Infusing spirits is a skill no mixologists worth their swizzle sticks would be without, but it’s simple enough that you can and should do it at home. Christine Sismondo, the drinks consultant who published America Walks Into a Bar: A Spirited History of Taverns and Saloons, Speakeasies and Grog Shops in 2011, believes it’s a home project anybody can tackle. She doesn’t have a liquor cabinet, she has a liquor closet.
“Infusions are dead simple. They can make less interesting brands better,” she says. “But there’s no point trying this with a top-shelf liquor – that’s already good enough.
“Ginger and gin go really well together and are paired together in many drinks, including the gin-gin mule, one of my favourites,” she adds. “Gin-infused ginger is also excellent for fighting off the flu. At least that’s what I tell myself.” Here’s what to do:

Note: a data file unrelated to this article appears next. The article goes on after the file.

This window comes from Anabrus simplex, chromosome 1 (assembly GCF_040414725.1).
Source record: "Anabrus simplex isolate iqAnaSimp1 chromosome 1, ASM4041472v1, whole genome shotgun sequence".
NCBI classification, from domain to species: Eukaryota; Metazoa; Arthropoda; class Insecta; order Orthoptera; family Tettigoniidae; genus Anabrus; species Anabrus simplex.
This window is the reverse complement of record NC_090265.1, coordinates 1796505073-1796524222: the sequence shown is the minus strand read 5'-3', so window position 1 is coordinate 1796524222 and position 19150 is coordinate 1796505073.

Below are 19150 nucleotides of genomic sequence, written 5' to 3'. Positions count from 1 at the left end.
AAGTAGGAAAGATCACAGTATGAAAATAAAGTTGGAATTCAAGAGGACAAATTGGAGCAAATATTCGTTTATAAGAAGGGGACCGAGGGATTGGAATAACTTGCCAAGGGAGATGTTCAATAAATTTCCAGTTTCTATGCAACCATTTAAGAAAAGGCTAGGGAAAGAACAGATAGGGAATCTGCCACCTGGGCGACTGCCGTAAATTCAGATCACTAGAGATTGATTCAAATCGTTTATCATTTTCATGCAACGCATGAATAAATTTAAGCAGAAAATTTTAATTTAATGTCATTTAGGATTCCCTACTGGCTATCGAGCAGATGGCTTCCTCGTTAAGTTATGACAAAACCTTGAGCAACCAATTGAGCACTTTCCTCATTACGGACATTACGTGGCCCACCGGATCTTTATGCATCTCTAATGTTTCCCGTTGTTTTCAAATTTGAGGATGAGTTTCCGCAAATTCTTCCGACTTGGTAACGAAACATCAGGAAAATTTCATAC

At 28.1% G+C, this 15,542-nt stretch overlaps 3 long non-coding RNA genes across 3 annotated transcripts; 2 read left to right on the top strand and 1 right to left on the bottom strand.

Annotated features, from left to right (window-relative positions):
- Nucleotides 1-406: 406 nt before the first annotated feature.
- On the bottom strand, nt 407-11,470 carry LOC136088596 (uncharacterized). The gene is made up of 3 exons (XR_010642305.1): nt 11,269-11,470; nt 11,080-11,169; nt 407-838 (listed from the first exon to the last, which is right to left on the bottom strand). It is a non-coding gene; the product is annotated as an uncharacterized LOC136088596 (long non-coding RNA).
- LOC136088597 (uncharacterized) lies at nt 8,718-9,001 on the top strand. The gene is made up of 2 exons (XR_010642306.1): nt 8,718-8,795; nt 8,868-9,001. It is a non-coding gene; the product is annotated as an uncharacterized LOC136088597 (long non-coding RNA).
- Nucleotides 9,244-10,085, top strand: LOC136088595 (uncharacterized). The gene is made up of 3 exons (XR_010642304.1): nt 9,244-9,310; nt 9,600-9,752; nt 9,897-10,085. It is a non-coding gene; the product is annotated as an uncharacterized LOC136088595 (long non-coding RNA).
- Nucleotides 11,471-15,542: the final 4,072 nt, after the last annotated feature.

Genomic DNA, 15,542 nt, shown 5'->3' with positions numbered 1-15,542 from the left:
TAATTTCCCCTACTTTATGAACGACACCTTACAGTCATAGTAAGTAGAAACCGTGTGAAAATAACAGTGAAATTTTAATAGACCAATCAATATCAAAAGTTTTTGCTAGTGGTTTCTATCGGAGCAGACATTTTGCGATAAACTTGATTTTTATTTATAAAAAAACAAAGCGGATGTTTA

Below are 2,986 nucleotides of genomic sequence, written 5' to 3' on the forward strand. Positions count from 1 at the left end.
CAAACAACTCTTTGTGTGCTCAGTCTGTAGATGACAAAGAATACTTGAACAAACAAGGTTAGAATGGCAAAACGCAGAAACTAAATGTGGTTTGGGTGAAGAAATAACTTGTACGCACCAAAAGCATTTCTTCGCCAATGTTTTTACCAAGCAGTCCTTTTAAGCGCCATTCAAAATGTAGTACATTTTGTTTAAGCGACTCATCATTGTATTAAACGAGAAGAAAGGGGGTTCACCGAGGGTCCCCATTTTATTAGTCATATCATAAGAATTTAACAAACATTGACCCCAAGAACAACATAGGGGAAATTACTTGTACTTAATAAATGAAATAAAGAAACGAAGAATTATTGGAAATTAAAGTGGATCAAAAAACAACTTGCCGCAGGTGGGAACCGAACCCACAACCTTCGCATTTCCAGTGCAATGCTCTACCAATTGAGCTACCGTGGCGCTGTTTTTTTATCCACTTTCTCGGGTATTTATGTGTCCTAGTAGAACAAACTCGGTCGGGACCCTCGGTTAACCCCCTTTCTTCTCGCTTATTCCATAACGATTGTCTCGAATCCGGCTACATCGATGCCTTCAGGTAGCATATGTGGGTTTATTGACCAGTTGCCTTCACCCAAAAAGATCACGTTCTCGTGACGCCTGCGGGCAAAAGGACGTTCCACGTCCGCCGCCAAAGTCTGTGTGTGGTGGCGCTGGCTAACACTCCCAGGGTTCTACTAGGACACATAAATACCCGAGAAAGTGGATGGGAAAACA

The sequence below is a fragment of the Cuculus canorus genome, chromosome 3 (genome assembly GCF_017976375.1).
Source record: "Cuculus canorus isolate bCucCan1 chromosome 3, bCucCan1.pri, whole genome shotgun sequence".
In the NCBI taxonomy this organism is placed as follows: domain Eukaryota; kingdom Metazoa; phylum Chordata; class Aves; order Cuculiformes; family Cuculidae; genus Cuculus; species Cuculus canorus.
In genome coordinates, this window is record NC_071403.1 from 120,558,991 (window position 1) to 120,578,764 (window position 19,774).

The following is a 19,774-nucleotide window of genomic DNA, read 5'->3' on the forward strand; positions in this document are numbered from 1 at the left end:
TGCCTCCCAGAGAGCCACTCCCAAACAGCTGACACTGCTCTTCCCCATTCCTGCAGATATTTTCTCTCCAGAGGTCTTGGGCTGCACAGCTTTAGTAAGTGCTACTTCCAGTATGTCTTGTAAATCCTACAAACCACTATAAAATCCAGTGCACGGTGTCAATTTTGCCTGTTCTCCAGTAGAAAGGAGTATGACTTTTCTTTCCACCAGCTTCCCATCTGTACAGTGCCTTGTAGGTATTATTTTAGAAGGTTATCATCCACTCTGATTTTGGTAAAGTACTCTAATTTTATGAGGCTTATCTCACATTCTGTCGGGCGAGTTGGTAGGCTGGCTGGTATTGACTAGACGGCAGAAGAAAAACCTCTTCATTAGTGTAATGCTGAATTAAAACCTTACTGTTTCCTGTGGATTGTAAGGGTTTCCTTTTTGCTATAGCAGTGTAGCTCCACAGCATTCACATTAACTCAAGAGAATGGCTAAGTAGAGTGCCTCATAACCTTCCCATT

1. Select a fresh and juicy piece of ginger (250-300 grams). Wash and cut it into relatively large chunks (1-centimetre cubes).
2. Add ginger and a 750-ml bottle of gin to a large sterilized jar. To sterilize, submerge the jar in boiling water for 30 seconds. Save your empty gin bottle. Seal and store in a cool, dark place for a week.
3. Taste it after a week to make sure the ginger’s flavour is pronounced. If not, leave it and taste every other day. When it’s ready, strain and funnel it back into the bottle. Chug. Or make a gin-gin mule.
Special to The Globe and Mail
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